Edward Gibbon hates Constantine. He sees Constantine's reforms as "the mortal wound which had been so rashly or so weakly inflicted...". Interestingly, though, he devotes a huge swath of his History to Constantine, more than any other period in Roman history. This is no doubt because he saw the main causes of the fall of the Roman Empire as barbarism and Christianity. He wrote, burned, and then rewrote this section; he writes,"it is difficult to arrange with order and perspicuity the various transactions of the age of Constantine: and so much was I displeased with the first Essay, that I committed to the flames above fifty sheets." (Memoirs, p. 159). Thus it seems he experienced some frustration when writing the section.
Serious issue is taken with the so-called conversion of Constantine; he regards the two main sources for the event, Eusebius and Lactantius, as next to worthless. The traditional tale runs as follows: prior to the battle of the Mulvian Bridge, Constantine saw a vision in the heavens, which was seen again in a dream of his. In this dream, the emperor was ordered to place the sign on his banner, and fight under the auspices of the Christian God. Constantine proceeded to win the battle.
Gibbon writes, "I shall endeavour to form a just estimate of the standard, the dream, and the celestial sign; by separating the historical, the natural, and the marvellous parts of this extraordinary story, which, in the composition of a specious argument, have been artfully confounded in one splendid and brittle mass." (Decline and Fall XX, 317) He begins first with Lactantius. Of his account Gibbon notes that it was published "at Nicomedia about three years after the Roman victory" which afforded "ample latitude for the inventions of declaimers, the credulity of party, and the tacit approbation of the emperor himself." (Decline and Fall XX, 321). Thus Gibbon seems to think that the account of Lactantius is mere fabrication and that Constantine perhaps had some hand in the creation of the story.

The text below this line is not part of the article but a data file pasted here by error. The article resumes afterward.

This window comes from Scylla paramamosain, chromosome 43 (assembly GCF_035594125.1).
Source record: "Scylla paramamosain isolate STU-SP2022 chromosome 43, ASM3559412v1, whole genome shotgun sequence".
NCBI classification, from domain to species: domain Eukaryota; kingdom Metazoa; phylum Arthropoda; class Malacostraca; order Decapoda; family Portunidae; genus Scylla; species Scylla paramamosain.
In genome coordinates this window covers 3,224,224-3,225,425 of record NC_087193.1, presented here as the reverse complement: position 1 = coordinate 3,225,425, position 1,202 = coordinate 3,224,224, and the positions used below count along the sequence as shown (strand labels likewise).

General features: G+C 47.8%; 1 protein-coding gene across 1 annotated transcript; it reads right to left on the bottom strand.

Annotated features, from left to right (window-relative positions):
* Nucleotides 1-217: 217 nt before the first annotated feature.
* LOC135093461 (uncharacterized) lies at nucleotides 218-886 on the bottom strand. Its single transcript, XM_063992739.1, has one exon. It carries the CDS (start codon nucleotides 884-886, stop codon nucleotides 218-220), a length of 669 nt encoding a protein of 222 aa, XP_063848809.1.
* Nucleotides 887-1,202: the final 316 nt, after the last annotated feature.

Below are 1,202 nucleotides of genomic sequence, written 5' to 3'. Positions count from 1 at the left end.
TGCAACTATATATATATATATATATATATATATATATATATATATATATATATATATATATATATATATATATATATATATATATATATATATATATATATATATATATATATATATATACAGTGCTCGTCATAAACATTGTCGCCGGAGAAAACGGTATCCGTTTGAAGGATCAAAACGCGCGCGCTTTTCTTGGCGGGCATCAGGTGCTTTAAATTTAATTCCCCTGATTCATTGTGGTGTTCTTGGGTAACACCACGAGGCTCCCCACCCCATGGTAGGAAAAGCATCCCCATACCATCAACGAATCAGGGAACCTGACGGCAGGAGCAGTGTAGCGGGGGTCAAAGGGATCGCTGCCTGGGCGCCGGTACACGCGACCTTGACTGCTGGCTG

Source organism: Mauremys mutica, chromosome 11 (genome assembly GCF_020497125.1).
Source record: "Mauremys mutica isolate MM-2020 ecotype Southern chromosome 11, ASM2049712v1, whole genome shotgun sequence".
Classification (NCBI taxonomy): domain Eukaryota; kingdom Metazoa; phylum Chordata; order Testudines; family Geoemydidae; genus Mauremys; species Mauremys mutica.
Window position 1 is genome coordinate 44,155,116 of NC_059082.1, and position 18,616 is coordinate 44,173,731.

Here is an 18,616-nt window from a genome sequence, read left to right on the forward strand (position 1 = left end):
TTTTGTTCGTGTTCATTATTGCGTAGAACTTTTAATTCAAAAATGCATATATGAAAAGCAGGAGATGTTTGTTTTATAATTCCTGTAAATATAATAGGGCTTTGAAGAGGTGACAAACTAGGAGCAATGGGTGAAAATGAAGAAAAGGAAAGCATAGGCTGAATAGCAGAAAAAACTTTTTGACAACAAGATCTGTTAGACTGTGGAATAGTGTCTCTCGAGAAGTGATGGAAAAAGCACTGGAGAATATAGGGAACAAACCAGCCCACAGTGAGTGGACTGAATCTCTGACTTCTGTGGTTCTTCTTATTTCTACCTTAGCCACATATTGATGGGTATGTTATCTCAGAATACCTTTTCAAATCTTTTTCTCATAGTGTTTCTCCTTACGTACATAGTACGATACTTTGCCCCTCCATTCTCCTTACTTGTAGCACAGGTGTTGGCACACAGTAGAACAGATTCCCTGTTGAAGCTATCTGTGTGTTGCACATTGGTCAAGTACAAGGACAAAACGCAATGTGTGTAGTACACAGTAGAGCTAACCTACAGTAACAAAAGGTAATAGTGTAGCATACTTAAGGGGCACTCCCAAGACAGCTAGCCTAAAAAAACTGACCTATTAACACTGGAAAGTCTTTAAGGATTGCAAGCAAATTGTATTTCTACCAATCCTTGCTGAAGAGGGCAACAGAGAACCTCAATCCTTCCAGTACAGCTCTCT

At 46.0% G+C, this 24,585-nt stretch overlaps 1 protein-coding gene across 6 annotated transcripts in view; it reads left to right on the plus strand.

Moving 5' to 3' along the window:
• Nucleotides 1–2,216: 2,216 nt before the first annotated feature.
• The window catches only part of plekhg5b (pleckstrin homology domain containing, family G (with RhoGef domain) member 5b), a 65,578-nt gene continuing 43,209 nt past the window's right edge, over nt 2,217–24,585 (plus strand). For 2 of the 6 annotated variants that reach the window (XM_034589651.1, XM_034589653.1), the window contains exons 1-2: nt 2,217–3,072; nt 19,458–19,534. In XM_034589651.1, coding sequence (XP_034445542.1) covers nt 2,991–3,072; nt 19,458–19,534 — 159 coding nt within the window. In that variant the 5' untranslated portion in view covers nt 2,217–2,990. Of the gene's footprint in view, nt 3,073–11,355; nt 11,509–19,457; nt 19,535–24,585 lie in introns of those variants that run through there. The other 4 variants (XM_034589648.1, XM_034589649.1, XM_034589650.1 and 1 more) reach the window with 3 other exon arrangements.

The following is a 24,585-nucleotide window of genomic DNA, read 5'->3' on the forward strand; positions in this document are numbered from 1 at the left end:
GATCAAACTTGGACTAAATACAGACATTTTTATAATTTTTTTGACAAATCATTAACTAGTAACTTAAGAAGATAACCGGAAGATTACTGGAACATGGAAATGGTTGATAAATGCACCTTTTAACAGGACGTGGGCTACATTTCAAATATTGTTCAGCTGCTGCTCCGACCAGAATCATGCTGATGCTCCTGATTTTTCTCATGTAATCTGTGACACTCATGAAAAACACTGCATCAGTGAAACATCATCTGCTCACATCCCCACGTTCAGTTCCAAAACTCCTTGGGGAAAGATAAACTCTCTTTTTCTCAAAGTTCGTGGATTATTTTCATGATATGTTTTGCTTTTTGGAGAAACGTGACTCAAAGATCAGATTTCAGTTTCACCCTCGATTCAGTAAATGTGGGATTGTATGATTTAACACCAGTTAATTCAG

Turning his guns to Eusebius, Gibbon then proceeds to demolish the Church historian's account. He notes that Eusebius only makes mention of Constantine's conversion in his De vita Constantini, and not in his Ecclesiastical History, which was published earlier than the Life of Constantine; in his own words, "the silence of the same Eusebius, in his Ecclesiastical History, is deeply felt by those advocates for the miracle who are not absolutely callous. " (Decline and Fall XX, 323) He then argues that "the advocates for the vision of Constantine are unable to produce a single testimony from the Fathers of the fourth and fifth centuries." Indeed, Gibbon notes that there is no independent testimony from any witnesses of the event in Eusebius, or anywhere else, save Lactantius, and that the sources for both of these accounts was Constantine himself. He takes this to mean that the whole event is a sham, which was fabricated by Constantine.
Why, then, according to Gibbon, would Constantine create such a story? Because he “used the altars of the church as a convenient footstool to the throne of the empire,” (Decline and Fall XX, 314), that is to say, Constantine used the Church to further his position and this story of his conversion served as a propaganda tool. Christians, though a minority, were slowly becoming a powerful force in the Empire, and Constantine, according to Gibbon, recognized this and acted out of a sheer desire for practical advantage; “In the beginning of the fourth century the Christians still bore a very inadequate proportion of the inhabitants of the empire; but among a degenerate people, who viewed the change of matters with the indifference of slaves, the spirit and union of a religious party might assist the popular leader to whose service, from a principle of conscience, they had devoted their lives and fortunes.” (Decline and Fall, XX, 316). Gibbon states later that, “the same motives of temporal advantage which might influence the public conduct and professions of Constantine would insensibly dispose his mind to embrace a religion so propitious to his fame and fortunes.” (Decline and Fall XX, 325)
Thus, Gibbon regards the story of Constantine’s conversion as part of his shrewd operation to gain practical advantage from a conversion to Christianity, and does not hold any real historical weight.